It’s not Passover without charoset. And in my house, that means several types, ranging from sweet to mostly spicy to the sweet and slightly spicy. Last Passover, I made charoset balls, using a Sephardic-style charoset on-the-fly that I formed into bite-sized morsels. My friends Mark and Carole told me that it was a definite keeper.
Knowing my own propensity for losing track of recipes (and lots of other stuff in my kitchen and elsewhere), I wrote the recipe down and filed it away – under, amazingly enough “Mother Would Know – recipes to make.” Periodically during the year, I glanced at the recipe and put it back in the folder, determined to blog about this charoset before putting it in the Passover rotation, perhaps on an ongoing basis. The story should end there, except that I lost the charoset balls recipe somewhere between my office and the kitchen last week as I began my Passover preparations.
Tragedy? Hardly – but still quite annoying. The result was a new and spicier version created with a faulty memory and no recipe to guide me.
Then, just as I had given up all hope of finding last year’s recipe, it miraculously appeared on my desk chair. How? I haven’t the foggiest notion. My husband claims no knowledge of how it got there. Although it wasn’t there when I pulled off the stack of books and papers that had prevented me from sitting on my desk chair for the past week, it appeared there on Monday morning. Miracle? Doubtful, but I’m not complaining.
I made this charoset into balls last year because shaping it into bite-sized morsels seemed like fun. It’s easy to mix all the spices and nuts. Use a food processor if you have one, or do it by hand.
Shaping the mixture into balls is simple, once you let the mixture sit in the refrigerate and firm up for about an hour.
I’d never had charoset balls and had no idea they are a “thing.” I’m not surprised that I re-invented the wheel charoset-wise, and wouldn’t be surprised to find this particular combination of ingredients is also someone else’s treasured family recipe. That’s the beauty of charoset, and indeed most traditional food.
Comparing the two recipes, I would say that they are on same continent but from different locales. The good news is that now I have two Sephardic-inspired charoset recipes for my guests to enjoy – this sweet one with just a tinge of spice (from crystallized ginger) and the newer one, that definitely veers toward the spicy. Both are redolent with spices, a nice change from the plainer Ashkenazic version.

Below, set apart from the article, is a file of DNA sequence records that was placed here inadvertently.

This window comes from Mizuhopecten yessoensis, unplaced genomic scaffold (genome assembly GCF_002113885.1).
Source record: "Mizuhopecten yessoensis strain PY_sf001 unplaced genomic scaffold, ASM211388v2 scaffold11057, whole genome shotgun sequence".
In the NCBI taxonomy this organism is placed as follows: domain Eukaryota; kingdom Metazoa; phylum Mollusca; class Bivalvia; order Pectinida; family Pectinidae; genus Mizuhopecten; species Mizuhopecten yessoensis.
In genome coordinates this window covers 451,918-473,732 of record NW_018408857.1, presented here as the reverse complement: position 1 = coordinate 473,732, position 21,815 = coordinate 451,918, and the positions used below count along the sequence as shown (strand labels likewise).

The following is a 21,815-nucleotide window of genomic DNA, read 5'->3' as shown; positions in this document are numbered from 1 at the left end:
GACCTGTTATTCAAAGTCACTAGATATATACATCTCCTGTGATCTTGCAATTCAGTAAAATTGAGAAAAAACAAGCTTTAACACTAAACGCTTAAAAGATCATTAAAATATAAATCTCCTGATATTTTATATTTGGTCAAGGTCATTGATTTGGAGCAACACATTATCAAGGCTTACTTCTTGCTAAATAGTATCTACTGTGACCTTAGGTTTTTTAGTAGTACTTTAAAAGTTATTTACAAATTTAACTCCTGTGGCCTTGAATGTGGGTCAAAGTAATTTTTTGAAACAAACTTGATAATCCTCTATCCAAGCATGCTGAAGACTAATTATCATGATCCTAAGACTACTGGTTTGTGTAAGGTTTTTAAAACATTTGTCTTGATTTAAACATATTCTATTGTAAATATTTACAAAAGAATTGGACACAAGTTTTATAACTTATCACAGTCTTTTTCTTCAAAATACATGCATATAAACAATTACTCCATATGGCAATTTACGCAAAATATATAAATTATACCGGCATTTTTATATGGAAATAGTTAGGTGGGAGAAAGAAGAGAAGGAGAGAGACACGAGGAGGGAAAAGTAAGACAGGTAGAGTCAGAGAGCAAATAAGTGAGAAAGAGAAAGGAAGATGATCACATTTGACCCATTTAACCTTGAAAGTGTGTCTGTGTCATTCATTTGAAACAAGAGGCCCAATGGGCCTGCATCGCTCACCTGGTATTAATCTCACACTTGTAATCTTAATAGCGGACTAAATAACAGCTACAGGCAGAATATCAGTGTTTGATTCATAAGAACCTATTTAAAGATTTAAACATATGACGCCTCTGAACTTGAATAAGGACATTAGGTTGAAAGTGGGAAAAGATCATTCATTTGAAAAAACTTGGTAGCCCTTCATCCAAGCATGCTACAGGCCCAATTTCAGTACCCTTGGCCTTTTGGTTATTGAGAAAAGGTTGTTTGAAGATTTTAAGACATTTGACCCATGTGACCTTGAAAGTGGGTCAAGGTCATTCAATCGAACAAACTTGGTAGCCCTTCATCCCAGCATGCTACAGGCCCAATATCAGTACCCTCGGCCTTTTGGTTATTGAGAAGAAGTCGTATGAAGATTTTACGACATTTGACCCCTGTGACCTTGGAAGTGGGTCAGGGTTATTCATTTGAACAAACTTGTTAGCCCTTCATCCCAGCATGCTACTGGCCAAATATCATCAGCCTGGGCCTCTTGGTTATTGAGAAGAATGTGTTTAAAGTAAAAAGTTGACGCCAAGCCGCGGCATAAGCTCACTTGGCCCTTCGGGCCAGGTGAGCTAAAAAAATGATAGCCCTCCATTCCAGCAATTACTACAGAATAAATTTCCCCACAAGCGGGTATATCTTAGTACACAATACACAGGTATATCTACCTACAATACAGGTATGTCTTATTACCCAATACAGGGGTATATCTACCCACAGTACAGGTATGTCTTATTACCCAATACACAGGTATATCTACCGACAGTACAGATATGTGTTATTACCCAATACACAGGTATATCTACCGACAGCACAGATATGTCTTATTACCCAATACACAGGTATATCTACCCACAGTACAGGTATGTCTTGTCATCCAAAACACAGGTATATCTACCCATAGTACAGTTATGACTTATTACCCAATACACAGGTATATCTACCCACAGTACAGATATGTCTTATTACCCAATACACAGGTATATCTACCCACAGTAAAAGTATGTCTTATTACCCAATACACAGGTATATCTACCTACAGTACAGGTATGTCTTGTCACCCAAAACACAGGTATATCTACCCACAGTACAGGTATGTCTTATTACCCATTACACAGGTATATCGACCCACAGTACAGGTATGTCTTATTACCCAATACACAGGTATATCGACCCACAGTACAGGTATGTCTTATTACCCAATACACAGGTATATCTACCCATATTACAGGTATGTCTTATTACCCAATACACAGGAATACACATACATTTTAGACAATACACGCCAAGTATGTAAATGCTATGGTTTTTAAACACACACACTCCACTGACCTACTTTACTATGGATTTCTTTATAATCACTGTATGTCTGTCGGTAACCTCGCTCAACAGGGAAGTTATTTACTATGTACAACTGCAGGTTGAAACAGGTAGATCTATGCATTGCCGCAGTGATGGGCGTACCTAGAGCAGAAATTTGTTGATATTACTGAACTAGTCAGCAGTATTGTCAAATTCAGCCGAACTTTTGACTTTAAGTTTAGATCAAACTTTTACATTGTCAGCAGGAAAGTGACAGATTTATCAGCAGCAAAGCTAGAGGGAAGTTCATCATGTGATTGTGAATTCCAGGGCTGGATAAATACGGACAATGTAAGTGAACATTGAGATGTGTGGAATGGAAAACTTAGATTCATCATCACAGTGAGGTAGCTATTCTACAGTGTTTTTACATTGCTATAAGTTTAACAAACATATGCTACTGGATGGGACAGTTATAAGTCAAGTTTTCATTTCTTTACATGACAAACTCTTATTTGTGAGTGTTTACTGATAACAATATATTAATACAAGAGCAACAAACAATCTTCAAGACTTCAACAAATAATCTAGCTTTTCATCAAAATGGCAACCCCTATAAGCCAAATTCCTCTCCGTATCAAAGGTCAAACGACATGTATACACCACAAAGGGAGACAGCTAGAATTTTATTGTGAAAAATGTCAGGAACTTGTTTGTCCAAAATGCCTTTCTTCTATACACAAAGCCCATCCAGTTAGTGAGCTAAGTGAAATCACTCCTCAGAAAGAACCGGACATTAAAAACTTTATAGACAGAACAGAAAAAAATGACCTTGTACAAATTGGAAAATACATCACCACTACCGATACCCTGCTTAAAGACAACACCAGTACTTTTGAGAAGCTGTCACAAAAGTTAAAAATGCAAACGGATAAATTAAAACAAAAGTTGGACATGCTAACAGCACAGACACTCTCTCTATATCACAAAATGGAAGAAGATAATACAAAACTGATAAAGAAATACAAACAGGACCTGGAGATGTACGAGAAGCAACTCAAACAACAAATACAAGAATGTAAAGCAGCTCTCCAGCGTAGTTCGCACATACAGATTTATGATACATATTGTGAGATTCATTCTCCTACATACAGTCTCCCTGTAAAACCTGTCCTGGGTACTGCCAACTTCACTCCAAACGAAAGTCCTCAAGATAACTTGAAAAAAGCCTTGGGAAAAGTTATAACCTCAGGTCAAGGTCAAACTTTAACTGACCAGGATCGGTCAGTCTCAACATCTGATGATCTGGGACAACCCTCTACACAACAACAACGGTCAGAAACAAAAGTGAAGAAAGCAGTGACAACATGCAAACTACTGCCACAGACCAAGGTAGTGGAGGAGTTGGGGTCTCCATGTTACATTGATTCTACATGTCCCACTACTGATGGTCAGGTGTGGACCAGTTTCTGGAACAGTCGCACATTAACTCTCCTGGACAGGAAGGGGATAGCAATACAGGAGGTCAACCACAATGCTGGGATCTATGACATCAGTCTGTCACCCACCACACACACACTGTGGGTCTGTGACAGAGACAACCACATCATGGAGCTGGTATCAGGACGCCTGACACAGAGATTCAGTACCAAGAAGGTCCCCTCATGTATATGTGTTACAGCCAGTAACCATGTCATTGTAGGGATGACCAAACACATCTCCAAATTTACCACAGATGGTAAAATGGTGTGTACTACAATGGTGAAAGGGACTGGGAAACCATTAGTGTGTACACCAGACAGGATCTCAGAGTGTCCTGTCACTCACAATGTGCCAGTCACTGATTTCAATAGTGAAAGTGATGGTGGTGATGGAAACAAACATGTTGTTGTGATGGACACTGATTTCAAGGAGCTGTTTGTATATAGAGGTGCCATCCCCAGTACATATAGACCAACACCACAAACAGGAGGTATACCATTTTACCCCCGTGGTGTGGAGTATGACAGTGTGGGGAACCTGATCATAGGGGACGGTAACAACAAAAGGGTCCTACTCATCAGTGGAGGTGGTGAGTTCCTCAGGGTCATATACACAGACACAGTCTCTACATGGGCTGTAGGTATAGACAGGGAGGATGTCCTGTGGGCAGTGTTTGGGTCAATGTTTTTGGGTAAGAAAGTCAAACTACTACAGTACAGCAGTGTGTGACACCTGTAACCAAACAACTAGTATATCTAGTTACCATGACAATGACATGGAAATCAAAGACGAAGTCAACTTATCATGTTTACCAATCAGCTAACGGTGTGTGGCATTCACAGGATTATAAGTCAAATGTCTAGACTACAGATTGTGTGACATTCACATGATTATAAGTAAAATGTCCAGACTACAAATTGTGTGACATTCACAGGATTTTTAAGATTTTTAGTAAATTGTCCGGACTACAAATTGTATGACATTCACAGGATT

Take your pick – or do as I do and make both. Happy Passover.
Or if you don’t celebrate the holiday, pull out a pie crust and turn this one into a delicious hand-pie. Blasphemy if you’re an observant Jew, at least until Passover is over. But if you’re not, it’s definitely a great introduction to charoset. Love Passover rolls? Then check out how I incorporated charoset into them and use these Charoset Balls as the filling instead of Ashkenazic charoset.
Sephardic Charoset Balls
These delicious and simple Sephardic Charoset Balls will take your Passover Seder food up a notch. And they make waiting for the main part of the meal so much easier:)
- 2 ounces Yellow raisins
- 2 ounces Dark raisins
- 2 ounces Dates, roughly chopped
- 2 ounces Figs, roughly chopped
- 2 ounces Raw pecans
- 2 ounces Toasted pecans
- 2 tablespoons Candied or crystallized ginger
- 1/4 teaspoon Cinnamon
- 2+ tablespoons Sweet wine, apple or grape juice
- If you have a food processor, add all of the solid ingredients and about 2 tablespoons of the liquid and process into a paste. If you use a chopping bowl, you’ll probably have to do the ingredients a bit at a time. If necessary, add a bit more liquid, but keep the mixture tight so that you can easily roll it after chilling the charoset.
- Refrigerate the mixture for at least an hour. Then roll rounded teaspoonfuls of the chilled charoset into balls. Moistening your hands with cool water helps keep the stickiness to a minimum.
Store charoset balls refrigerated, in a tightly covered container or refrigerate the mixture until a few hours before the Seder and make the charoset balls then.
Candied or crystallized ginger is not difficult to make at home, but it is time-consuming. If you prefer, find it at the grocery store near other candied fruits.